07 September 2012

Obituary: Peres Miner Picket

At first glance this appears to be a reprint from an Newaygo paper.  But the date in the byline makes it look like the original article was dated March 28.  That would hardly give time for it to appear in a March Indicator.   But the obituary itself is still important, as it marks the passing of the old guard.  It is especially my own G.A.R. ancestor died a few years later.  While I have seen a hard copy of his obituary, in the Reed City Clarion, I have not been able to obtain a copy.  Hopefully this obituary will be of use to his descendents.
From an unidentified Fremont Times Indicator from March or April of 1933:

Newaygo, March 28.--Peres Miner Picket, born in New York state on Jan. 30, 1843, died at his home here Monday at the age of 90.  Mr. Pickett came to Michigan at the age of 9 and lived in Eaton county for a short time, then came to Newaygo at the age of 16 and lived in this vicinity or maintained his home here for 74 years.
At the outbreak of the Civil War, Mr. Pickett, then 18 years old said he was 21 as many did and enlisted in the Second Michigan calvary.  He was wounded and on recovering attempted to enlist again but found himself barred on account of his former service.  He attempted it again, this time under a different name, without divulging his former enlistment and served three years more.
In 1865 Mr. Pickett married Miss Ellen Platt who died here in 1915 and in 1918 he married Bilinda Shineldocker.
Mr Pickett was an active member of the Samuel Judd G. A. R.  post which once had a large membership here.  He was the last survivor and to him was given the colors to carry on to the end.  This flag will be used to drape his casket and then returned to his family.
for many years after the war, Mr. Pickett was occupied as a mason and a carpenter.  He is survived by the widow, one daughter, Mrs. Flora Burnes of Newaygo; two sons, Ed of Grand Rapids and Roy of Newaygo.
Funeral services will be held at the Newaygo congregational church Wednesday at 2 p. m.  Burial in the Newaygo cemetery.

I find it touching that the flag from the chapter was used on his casket and that it was then the property of the family.  And on a side note, what did that enlisting under another name do to his pension records?  Nothing like using an assumed name to mess with the genealogists' mind.  Especially as they did not mention here what that name was. 

04 September 2012

Tombstone Tuesday--Peter and Mary Wells

I wanted to share to the stone of my maternal great-great grandparents, located in the Copemish Cemetery. 
It was one of my finds when cemetery hopping with my cousin.  We found the Stiver branch as soon as we drove in on the right hand side of the drive.  After that serendipitous start, we covered the entire right side rows of the cemetery with no luck.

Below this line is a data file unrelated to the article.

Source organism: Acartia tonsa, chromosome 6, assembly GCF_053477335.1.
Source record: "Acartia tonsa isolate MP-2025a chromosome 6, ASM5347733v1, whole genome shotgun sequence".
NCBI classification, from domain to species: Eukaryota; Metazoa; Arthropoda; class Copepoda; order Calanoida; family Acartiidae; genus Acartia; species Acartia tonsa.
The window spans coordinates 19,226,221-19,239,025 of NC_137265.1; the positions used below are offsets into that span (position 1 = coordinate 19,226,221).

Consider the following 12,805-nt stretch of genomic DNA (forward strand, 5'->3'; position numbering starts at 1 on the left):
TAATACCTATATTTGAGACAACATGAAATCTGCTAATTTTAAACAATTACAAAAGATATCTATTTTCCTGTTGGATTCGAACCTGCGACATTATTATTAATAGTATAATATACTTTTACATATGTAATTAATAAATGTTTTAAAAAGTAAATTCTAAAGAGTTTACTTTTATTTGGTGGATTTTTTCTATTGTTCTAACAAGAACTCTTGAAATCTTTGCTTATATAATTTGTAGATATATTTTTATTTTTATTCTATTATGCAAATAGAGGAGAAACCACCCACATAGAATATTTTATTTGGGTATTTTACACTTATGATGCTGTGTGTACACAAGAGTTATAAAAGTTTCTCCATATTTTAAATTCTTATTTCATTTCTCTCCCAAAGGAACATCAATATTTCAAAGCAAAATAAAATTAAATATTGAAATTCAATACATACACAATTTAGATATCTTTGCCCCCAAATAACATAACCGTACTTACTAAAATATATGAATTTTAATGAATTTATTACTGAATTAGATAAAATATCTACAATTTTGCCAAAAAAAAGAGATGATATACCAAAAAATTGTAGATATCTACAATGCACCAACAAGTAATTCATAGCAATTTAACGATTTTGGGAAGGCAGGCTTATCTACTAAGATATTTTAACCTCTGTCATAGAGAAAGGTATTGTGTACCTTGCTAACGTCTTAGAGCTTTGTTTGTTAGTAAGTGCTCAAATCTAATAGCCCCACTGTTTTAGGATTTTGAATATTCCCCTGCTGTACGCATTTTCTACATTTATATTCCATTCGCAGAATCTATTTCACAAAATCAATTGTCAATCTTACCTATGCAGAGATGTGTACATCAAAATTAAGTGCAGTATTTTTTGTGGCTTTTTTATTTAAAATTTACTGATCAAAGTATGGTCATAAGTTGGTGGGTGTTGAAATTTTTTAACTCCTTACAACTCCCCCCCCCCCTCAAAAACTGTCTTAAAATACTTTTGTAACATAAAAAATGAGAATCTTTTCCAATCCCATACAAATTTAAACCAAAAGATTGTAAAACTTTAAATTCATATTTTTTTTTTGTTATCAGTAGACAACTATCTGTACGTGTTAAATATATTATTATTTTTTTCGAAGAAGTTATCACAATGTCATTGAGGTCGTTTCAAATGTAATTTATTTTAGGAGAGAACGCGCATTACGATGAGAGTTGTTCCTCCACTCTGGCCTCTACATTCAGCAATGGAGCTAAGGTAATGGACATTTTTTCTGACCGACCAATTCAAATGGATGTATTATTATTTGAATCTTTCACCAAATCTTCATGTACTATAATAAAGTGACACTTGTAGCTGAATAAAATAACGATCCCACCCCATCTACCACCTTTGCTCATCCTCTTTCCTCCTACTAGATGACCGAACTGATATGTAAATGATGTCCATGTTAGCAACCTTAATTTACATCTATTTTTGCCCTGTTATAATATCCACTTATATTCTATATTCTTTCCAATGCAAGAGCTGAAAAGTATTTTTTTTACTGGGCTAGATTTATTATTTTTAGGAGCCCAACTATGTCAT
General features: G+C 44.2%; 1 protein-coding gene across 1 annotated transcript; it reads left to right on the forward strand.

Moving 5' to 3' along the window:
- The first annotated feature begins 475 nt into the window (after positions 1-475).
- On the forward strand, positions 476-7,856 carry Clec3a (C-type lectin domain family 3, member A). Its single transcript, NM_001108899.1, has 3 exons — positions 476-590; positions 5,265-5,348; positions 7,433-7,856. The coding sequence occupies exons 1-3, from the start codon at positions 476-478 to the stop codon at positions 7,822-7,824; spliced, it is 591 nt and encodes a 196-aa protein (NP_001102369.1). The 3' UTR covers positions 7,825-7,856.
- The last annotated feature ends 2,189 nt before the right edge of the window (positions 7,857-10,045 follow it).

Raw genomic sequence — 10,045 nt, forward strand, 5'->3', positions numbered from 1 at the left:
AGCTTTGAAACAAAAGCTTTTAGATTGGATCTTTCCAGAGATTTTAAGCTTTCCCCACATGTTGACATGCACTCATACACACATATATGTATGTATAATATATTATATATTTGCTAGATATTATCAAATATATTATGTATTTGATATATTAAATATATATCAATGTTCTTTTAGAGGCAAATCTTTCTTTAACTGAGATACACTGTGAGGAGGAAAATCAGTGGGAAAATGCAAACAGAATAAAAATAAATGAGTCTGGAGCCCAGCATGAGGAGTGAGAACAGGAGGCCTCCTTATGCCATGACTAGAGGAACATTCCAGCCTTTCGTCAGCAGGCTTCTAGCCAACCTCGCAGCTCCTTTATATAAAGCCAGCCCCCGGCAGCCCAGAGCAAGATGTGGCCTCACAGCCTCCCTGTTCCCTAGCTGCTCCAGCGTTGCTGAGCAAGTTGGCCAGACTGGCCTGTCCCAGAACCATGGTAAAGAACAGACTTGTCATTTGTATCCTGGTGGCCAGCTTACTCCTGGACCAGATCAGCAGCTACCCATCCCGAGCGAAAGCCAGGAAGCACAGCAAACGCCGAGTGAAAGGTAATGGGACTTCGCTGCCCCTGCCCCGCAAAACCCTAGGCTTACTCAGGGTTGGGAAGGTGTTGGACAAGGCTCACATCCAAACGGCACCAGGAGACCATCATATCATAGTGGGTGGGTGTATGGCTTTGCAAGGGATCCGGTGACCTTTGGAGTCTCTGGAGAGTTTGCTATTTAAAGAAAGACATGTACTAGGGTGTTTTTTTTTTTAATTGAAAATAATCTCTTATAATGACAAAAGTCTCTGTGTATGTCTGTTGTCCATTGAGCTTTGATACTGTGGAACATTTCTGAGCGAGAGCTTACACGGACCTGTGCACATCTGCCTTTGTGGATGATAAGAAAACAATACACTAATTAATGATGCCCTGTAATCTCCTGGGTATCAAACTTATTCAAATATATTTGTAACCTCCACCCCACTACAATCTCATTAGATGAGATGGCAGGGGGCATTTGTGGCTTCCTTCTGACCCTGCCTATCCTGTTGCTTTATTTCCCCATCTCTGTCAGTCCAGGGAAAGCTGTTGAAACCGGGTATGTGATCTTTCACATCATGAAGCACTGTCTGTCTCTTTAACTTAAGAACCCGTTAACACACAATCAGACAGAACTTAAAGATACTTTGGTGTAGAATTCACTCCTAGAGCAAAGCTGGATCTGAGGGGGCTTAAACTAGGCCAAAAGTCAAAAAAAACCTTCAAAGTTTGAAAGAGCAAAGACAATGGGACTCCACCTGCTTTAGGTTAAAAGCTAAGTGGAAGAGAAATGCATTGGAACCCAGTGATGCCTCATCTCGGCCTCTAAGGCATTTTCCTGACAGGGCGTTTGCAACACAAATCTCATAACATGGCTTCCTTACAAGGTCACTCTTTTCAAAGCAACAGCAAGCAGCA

We continued to circle the small older cemetery, working methodically.  As we neared the end, we were in despair that with the day getting late, we may have to start in the newer cemetery, across the road.  Just as we were almost done with that side of the road, as the sprinkles started, we found them.
GGreat Grandpa Peter Delos Wells and GGrandma Mary Jane Nolf were married in April 1871 and their oldest son Calvin Wells is my ancestor.  This nice stone is simple, yet nicely shaped and in fairly good condition.  The main problem is the lichens, which plagued many of the stones there.
Just down the row from them, next to the road, were Mary Jane's family the Nolfs.  Unfortunately, by that time the sprinkles were a bit much, and the picture was rather waterspotted.  But it is always so fun to find ancestors. 
Even if they do like to hide as long as possible.

01 September 2012

Obituary--Mrs. John J (GertrudeVanderPloeg) Oosting

In many ways, this obituary is typical of many area obituaries of this time.  Born in the Netherlands, a member of First Reformed Church, and even the so common blatant typo/editorial mess-up.  But in this one, a little more is given about her.  Her maiden name and brief biography, that are so often missing, are told here.  It is refreshing to see a detailed yet unembellished obituary.
From the 20 February 1930 Fremont Times Indicator.

 Mrs. John . Oosting died Monday night at her home on Decker Ave at the age of 88 years.  She fell and dislocated her hip and broke a limb about two years ago and had been in ill health since that time.
Mrs .Oosting is survived by her (this is the mess-up I spoke of, the line is repeated in the proper place below.) was Gertrude VanderPloeg, was born in the Netherlands October 12, 1841 and was married when she was 24 years of age to John J. Oosting.  Nine days after their marriage they left for America and settled in Muskegon where they lived until 1886 when they moved to Fremont and took up farming a mile south and a quarter mile east of Fremont.  They lived there until 1903.  They then moved to Fremont and have since made their home in the city. 
She was a member of the First Reformed church.
Mrs. Oosting is survived by her husband, one daughter, Mrs. C. J. Appel of Grand Rapids and four sons, Peter, Jacob, Corneil, and John all of Fremont.  Two sons died in infancy.
The funeral service will be held this afternoon at 1:30 from the home and 2:00 from the First Reformed church, East Main St. the pastor, Rev, Wm. Rottschaefer, officiating.  Interment will be in Maple Grove cemetery. 

Just a simple little obituary. 
And one other item that is a sign of the times.  That simple sentence: Two sons died in infancy.  Those were simpler times to be sure, but also more fraught with heartache and danger.